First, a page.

As defined in the first sentences, things of the sexual nature are the instinctual, physiological, psychological and evolutionary processes by which humans are physically attracted to one another. Sexuality peaks at intercourse but is critical in all physical and emotional encounters between humans. When a person consumes pornography, Brison and Altman insist that he or she is expressing sexuality, and both offer hints of recognition that this may spill over into situations of violence or the suppression of females, but neither addresses what is really at stake: a person’s entire sexuality and, thus, the sexuality of others–a far more important value for utilitarians. When pornography is consumed, a person’s psychological view of other people is altered. This is expressed physiologically through conscious or unconscious physical manifestations. Through pornography, experiences of real sexuality are distorted and marred in a psychological mess of abstract sexual organs in various poses. Instances of attraction and lust are not contained in a vacuum when viewing pornography; they are expressed outwardly and become part of a person’s sexuality permanently. Sexuality is an interaction: it is impossible without another party involved. To offer an analogy, assume a man watches videos daily of another man offering yelling lessons. The video insists its viewers yell everything they say, and assume this man gradually has his conversational volume affected, in the same way pornography affects sexuality. Slowly, the man will begin speaking louder and louder until he too is yelling in a public place. His yelling causes the elderly to turn down their hearing aids and children everywhere to cover their ears. He is causing the people around him to experience the opposite of happiness. It is immoral to decrease the happiness of others by yelling at them every day. This is because conversation, like sexuality, is an interaction. Volume is far easier to comprehend than complex sexuality, so the example is clearer. Neither Altman nor Brison attempt to show the effects of an altered sexuality.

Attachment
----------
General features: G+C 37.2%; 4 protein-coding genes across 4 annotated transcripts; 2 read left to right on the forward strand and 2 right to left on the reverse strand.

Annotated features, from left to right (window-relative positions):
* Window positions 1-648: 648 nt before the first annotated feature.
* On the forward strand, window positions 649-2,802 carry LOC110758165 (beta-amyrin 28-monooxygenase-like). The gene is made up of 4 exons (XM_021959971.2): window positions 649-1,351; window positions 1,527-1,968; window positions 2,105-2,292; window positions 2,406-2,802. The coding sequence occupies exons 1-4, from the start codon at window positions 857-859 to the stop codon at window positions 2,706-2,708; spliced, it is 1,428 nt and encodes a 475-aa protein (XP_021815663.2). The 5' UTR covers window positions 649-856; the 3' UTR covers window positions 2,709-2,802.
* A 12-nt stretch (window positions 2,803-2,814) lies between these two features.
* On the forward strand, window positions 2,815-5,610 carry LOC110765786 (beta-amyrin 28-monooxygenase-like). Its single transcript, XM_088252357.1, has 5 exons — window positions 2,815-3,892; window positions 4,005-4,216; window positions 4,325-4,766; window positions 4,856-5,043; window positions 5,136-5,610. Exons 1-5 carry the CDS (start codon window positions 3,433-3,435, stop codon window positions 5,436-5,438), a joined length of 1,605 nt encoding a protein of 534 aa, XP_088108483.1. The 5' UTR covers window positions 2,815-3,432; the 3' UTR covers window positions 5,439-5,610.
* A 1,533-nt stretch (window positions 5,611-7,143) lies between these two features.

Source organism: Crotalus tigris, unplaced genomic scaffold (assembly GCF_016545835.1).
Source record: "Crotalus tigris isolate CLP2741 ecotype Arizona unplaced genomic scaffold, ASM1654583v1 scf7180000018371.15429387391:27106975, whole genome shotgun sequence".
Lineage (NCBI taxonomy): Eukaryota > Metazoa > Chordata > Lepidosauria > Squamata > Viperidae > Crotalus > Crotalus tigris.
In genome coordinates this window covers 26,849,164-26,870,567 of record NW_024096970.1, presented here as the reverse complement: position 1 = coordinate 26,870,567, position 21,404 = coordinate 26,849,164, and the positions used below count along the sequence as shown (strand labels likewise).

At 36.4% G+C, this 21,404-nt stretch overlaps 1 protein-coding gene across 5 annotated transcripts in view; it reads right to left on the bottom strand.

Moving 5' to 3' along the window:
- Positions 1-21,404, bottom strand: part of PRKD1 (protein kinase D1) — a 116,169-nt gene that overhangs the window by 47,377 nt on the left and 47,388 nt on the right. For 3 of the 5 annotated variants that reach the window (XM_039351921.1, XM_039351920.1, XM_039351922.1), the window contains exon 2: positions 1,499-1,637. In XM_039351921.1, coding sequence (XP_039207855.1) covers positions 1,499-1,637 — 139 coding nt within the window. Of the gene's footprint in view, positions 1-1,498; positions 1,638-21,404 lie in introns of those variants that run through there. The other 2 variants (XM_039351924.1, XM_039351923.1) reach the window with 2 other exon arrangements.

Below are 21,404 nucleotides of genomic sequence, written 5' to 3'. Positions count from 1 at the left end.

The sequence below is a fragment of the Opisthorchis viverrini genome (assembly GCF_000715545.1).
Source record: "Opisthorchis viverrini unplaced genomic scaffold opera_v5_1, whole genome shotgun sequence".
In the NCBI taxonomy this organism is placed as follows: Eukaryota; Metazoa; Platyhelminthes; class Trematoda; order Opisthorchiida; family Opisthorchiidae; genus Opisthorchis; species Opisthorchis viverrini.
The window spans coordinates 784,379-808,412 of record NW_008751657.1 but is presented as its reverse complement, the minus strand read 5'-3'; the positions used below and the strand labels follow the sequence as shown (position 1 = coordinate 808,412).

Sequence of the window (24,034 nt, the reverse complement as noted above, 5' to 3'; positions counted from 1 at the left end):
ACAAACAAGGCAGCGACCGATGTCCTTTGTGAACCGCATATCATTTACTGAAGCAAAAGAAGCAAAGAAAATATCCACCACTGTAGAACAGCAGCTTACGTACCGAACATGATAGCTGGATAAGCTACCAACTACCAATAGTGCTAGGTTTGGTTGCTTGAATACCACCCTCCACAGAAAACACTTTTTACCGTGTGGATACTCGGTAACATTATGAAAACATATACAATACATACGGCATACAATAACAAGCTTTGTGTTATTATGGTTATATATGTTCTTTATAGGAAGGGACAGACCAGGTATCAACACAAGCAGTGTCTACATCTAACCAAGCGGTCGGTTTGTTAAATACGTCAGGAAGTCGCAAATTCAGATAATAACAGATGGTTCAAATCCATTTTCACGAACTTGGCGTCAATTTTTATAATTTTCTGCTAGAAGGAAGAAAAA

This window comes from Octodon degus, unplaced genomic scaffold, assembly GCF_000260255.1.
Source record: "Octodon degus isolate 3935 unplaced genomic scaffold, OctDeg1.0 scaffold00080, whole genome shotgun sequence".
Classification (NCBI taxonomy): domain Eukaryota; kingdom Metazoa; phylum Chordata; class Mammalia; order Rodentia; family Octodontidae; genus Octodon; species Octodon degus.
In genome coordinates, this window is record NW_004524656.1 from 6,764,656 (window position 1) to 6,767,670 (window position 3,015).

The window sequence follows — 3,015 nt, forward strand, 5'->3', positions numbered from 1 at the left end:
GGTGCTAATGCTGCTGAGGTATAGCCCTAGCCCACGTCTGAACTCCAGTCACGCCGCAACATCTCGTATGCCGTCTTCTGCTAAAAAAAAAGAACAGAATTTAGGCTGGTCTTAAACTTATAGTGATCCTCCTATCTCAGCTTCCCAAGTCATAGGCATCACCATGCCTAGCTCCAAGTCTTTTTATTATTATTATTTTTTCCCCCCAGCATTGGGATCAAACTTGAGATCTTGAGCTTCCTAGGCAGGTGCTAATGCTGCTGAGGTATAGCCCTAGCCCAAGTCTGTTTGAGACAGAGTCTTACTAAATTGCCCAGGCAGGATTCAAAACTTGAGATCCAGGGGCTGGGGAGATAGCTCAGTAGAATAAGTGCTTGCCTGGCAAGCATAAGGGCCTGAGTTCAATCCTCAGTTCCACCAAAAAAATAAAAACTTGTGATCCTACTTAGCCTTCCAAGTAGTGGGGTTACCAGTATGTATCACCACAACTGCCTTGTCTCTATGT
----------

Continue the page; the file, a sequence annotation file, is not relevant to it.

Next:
“If some women voluntarily choose to make pornography in which they are engaged in humiliating or degrading conduct, then their actions affect all women in a detrimental way (Altman 232). “With regard to pornographic depictions, it would be difficult to argue that the degradation and subordination of women they involve are merely incidental to their ability to arouse. The arousal is dependent on the depiction of degradation” (Brison 241). These two quotes demonstrate the same flaw: the immoral assumption that only the females are degraded. This disregards both equality and fairness, pivotal aspects of morality. The nature of man is to share love with his sexuality through giving, or offering. The nature of woman is to share love with her sexuality through receiving, taking, or accepting. The opposing natures of men and women are not a dichotomy but a symbiosis: neither is bad or good, they simply are. When combined in the true spirit of sexuality, they achieve great pleasure and happiness. Therefore when they are perverted in the spirit of pornography, it is not the female who is degraded, it is the symbiosis–the team. No one gender can take the blame for the creation of porn because no one person was degraded. It is immoral of both Brison and Altman to push readers to the common erroneous conclusion that only women are degraded through pornography simply because of an abstraction of woman’s inherent sexual nature.